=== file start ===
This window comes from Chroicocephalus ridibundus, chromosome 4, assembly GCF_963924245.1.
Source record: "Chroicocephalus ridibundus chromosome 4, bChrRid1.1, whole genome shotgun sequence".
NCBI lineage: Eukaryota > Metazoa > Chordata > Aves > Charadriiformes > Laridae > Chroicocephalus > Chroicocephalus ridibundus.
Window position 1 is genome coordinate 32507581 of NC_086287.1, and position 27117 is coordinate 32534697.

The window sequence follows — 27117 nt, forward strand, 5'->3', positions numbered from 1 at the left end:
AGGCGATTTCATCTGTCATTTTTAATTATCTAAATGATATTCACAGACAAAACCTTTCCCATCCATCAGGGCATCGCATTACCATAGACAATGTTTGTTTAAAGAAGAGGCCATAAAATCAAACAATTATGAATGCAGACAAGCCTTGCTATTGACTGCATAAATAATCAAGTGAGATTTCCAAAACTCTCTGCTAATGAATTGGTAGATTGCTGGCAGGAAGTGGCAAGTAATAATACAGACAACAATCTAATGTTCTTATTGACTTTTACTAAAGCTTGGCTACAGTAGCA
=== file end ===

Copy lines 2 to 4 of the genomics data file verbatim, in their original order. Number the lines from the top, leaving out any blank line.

Source record: "Chroicocephalus ridibundus chromosome 4, bChrRid1.1, whole genome shotgun sequence".
NCBI lineage: Eukaryota > Metazoa > Chordata > Aves > Charadriiformes > Laridae > Chroicocephalus > Chroicocephalus ridibundus.
Window position 1 is genome coordinate 32507581 of NC_086287.1, and position 27117 is coordinate 32534697.